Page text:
Sign Up for a Free Account
  • Updated 03.13.2021
  • Released 04.23.1999
  • Expires For CME 03.13.2024

Idiopathic photosensitive occipital lobe epilepsy

Introduction

Overview

Idiopathic photosensitive occipital lobe epilepsy is an idiopathic epilepsy syndrome with visually induced seizures that usually begins around puberty. Ictal manifestations are described as bright, colorful, or multicolored rings or spots in the periphery of the visual field. Some patients report ictal blindness or severe blurring of vision. Visual phenomena are often followed by a versive phase, with head and eye deviation, and when the seizures progress, the most frequent ictal sequence is epigastric discomfort, unresponsiveness, and vomiting. Single or repeated seizures may occur without a previous history of spontaneous seizures while playing video games or watching television. Developmental delay and learning difficulty may be seen in some patients. Visually triggered seizures are associated with the inability of the visual cortex to process afferent inputs of high luminance and contrast through the normal mechanisms of cortical gain control. Critical neuronal mass activation in the occipital cortex, propagation of the abnormal discharges along the cortico-cortical or cortico-subcortical pathways, and the influence of specific epilepsy genes predisposing to this phenotype were also found to be important contributors.

Key points

• Idiopathic photosensitive occipital lobe epilepsy is typical of, although not exclusive to, adolescence.

• Misdiagnosis with migraine is frequent.

• Differentials include Lafora body disease, symptomatic occipital epilepsy with photosensitivity, and other idiopathic epilepsies with photosensitivity.

• Seizure control is related more to avoidance of precipitants than to treatment.

• Overall prognosis is generally good.

Historical note and terminology

Reflex epilepsies are characterized by specific modes of seizure precipitation and have been incorporated in the new definition of epilepsy (14; 20; 24). The most frequent forms of reflex epilepsies are the photosensitive epilepsies, in which seizures are provoked by environmental light stimulation. Gastaut and colleagues provided the first evidence of the electroclinical correlates of intermittent photic stimulation in photosensitive patients stimulated with a flash lamp (27). Numerous studies have since clarified many characteristics of visually induced seizures (50; 06; 40; 38; 84). Visually-induced seizures are frequently seen as one element of idiopathic generalized epilepsies also featuring other seizure types (14; 20; 31; 38; 84) or as the only type of seizures in 'pure' photosensitive epilepsies. Most often they appear to be generalized, but in up to 17% of photosensitive patients, they may originate from the occipital lobe (29; 84). Although photic-induced occipital seizures are associated with a brain lesion in some patients, the more typical pattern of recurrent photosensitive occipital seizures is usually observed in the context of idiopathic epilepsy, with onset around puberty (73; 63; 30; 29). The clinical and EEG characteristics indicating an idiopathic localization-related epilepsy were not always specifically detailed, especially in the early reports (16; 35; 49; 23; 18; 03; 45; 11; 47; 63; 22; 30; 28; 71; 85), where generalized features received much emphasis. Idiopathic photosensitive occipital lobe epilepsy may be defined as an idiopathic focal (local, localization-related, partial) epilepsy with age-related onset and specific mode of precipitation. The syndrome has been recognized by the ILAE task force on classification and terminology and should be included in the self-limited focal epilepsies according to the 2017 ILAE classification (20; 66).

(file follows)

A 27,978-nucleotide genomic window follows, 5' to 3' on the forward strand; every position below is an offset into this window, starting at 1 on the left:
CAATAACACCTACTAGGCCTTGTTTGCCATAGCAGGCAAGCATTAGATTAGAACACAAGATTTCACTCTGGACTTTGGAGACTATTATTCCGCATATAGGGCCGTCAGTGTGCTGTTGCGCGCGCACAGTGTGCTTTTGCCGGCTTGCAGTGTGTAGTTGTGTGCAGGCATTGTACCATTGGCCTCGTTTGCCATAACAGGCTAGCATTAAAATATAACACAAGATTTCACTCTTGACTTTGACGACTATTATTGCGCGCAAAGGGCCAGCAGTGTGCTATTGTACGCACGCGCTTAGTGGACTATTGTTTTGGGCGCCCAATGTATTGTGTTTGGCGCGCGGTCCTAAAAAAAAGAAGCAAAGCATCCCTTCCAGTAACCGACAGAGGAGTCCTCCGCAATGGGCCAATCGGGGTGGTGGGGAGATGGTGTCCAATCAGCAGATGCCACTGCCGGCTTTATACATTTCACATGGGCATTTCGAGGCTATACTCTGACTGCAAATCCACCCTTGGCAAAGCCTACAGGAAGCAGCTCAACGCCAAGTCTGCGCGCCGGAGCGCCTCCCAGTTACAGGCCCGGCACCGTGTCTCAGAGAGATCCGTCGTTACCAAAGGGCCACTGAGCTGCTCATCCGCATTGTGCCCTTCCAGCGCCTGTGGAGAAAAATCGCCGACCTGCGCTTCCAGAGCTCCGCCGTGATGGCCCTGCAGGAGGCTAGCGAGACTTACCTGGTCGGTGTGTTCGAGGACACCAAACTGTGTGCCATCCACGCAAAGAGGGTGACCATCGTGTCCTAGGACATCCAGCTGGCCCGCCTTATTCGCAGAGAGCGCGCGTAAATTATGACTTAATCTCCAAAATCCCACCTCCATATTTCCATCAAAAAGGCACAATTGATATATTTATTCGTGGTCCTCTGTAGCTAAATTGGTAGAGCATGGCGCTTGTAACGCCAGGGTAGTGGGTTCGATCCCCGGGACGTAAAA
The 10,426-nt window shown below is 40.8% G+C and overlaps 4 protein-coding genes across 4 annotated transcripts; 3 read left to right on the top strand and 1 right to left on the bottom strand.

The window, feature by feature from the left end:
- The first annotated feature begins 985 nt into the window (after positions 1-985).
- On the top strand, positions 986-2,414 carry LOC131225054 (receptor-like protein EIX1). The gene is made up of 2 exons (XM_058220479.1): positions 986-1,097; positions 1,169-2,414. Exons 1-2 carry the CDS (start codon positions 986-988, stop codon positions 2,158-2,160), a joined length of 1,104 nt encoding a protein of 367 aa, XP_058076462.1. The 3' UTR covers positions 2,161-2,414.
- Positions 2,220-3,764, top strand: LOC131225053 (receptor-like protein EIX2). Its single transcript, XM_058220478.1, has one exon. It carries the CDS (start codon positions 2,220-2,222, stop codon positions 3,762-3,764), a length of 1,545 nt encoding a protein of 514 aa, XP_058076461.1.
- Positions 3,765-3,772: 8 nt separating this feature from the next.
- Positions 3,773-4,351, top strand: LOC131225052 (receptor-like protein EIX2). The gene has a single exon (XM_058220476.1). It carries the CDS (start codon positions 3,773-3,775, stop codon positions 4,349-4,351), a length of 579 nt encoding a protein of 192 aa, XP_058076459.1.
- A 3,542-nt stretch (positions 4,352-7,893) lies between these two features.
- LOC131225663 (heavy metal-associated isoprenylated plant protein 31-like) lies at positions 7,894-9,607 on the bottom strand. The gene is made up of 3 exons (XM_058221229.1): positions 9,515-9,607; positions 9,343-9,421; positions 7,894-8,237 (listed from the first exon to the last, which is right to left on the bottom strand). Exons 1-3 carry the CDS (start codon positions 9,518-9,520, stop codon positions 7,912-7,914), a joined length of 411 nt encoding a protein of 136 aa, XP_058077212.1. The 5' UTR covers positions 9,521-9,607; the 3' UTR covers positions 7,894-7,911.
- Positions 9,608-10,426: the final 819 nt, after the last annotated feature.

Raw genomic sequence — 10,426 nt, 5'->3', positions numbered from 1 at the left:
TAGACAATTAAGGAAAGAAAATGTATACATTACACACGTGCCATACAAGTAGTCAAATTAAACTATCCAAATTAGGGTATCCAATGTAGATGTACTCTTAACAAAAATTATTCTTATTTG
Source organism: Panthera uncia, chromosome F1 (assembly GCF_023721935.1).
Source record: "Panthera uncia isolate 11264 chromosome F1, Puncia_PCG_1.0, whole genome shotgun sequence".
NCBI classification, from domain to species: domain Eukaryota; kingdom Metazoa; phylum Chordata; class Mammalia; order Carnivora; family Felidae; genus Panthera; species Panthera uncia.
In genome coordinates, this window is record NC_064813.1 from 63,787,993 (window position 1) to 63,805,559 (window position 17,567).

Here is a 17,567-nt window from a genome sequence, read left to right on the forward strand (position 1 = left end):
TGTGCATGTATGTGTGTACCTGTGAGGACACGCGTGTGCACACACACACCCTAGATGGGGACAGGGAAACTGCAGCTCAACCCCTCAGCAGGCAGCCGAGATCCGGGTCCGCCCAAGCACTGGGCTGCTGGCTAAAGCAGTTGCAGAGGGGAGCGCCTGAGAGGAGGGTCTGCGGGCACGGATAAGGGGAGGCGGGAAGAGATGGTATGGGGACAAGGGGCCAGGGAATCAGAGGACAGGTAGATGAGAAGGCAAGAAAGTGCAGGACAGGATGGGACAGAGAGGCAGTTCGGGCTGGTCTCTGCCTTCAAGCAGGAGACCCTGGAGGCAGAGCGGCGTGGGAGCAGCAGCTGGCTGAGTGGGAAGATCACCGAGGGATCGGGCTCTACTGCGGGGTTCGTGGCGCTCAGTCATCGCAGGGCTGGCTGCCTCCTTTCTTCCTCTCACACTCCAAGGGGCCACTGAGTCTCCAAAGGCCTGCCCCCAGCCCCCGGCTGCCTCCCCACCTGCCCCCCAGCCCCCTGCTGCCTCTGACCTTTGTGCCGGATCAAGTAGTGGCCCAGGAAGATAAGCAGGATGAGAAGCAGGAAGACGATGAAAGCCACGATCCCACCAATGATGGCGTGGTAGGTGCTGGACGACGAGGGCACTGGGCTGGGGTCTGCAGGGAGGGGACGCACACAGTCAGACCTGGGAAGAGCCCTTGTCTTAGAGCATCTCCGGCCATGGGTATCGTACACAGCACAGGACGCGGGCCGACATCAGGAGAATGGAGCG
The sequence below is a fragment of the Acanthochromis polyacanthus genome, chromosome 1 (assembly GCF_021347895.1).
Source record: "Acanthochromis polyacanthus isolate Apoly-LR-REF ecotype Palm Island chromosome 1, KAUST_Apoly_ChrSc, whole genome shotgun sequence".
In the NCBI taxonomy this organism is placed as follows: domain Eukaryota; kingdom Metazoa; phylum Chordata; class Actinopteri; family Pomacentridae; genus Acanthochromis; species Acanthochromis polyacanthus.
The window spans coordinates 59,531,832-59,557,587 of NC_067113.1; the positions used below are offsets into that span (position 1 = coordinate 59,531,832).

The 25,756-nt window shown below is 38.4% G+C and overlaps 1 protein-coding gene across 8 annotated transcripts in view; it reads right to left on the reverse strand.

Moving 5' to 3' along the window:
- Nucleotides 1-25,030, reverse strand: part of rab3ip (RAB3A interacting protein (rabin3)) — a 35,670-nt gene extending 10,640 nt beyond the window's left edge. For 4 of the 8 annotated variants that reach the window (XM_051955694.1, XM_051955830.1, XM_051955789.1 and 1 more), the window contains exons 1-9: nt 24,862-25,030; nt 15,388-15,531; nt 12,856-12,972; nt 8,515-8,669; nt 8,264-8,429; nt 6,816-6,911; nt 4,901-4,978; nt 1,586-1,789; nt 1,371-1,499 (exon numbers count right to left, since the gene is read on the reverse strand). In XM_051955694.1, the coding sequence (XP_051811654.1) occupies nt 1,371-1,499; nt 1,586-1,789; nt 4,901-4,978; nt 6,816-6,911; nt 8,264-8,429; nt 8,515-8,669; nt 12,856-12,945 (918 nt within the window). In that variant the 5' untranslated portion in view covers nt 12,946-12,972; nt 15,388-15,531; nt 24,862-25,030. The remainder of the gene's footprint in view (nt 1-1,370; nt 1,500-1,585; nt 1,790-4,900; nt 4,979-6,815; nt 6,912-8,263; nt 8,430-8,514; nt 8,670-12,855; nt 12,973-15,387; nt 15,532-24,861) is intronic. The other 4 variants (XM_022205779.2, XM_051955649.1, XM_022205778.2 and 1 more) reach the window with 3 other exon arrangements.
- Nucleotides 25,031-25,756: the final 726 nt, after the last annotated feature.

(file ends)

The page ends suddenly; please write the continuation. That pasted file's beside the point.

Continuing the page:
This is an article preview.
Start a Free Account
to access the full version.

  • Nearly 3,000 illustrations, 
including video clips of 
neurologic disorders.

  • Every article is reviewed by our esteemed Editorial Board for accuracy and currency.

  • Full spectrum of 
neurology in 1,200 
comprehensive articles.

Questions or Comment?

MedLink, LLC

10393 San Diego Mission Rd, Suite 120

San Diego, CA 92108-2134

Toll Free (U.S. + Canada): 800-452-2400

US Number: +1-619-640-4660

Support: service@medlink.com

Editor: editor@medlink.com